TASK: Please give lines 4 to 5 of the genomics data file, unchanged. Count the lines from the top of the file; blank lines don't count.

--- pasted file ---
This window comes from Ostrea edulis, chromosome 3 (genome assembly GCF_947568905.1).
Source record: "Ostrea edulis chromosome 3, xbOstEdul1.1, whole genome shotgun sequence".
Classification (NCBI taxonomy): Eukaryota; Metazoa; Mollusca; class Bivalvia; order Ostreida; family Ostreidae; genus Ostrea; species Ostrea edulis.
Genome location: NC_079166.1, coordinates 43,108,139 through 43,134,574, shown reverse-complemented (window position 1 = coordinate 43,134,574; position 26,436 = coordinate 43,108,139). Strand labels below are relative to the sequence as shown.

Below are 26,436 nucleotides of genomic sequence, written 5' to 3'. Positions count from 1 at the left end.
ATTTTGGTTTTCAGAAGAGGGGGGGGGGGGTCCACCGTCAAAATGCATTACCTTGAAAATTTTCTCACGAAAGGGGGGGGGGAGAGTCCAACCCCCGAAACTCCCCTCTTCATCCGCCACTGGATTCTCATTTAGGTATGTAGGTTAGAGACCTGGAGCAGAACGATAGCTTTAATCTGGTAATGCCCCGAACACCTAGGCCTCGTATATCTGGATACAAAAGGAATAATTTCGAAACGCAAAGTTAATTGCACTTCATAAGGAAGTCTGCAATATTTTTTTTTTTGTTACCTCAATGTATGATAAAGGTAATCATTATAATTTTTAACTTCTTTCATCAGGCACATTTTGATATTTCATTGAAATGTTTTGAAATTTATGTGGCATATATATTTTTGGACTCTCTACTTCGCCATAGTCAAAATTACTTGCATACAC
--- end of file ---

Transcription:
Genome location: NC_079166.1, coordinates 43,108,139 through 43,134,574, shown reverse-complemented (window position 1 = coordinate 43,134,574; position 26,436 = coordinate 43,108,139). Strand labels below are relative to the sequence as shown.

Below are 26,436 nucleotides of genomic sequence, written 5' to 3'. Positions count from 1 at the left end.